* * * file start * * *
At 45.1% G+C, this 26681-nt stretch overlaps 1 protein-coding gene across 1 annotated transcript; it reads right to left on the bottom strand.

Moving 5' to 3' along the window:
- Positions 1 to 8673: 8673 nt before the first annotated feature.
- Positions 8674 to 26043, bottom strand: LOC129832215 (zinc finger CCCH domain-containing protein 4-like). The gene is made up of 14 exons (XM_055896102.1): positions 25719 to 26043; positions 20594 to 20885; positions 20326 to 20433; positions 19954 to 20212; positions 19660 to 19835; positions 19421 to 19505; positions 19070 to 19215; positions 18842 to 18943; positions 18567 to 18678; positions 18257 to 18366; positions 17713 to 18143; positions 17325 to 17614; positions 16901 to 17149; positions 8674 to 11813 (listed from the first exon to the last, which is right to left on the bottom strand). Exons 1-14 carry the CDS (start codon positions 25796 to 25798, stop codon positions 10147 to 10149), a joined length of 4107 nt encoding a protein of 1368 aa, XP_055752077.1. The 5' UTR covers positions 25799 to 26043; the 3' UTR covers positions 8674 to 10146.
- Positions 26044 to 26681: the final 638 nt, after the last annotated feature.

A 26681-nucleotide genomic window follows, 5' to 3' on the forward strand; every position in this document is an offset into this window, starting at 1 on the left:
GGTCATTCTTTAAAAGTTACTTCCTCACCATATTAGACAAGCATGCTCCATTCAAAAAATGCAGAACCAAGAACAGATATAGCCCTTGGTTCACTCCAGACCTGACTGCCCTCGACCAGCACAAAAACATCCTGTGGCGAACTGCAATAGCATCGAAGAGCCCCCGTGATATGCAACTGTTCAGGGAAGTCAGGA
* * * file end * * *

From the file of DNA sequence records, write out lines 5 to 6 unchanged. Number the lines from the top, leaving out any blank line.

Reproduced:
- Positions 26044 to 26681: the final 638 nt, after the last annotated feature.

A 26681-nucleotide genomic window follows, 5' to 3' on the forward strand; every position in this document is an offset into this window, starting at 1 on the left: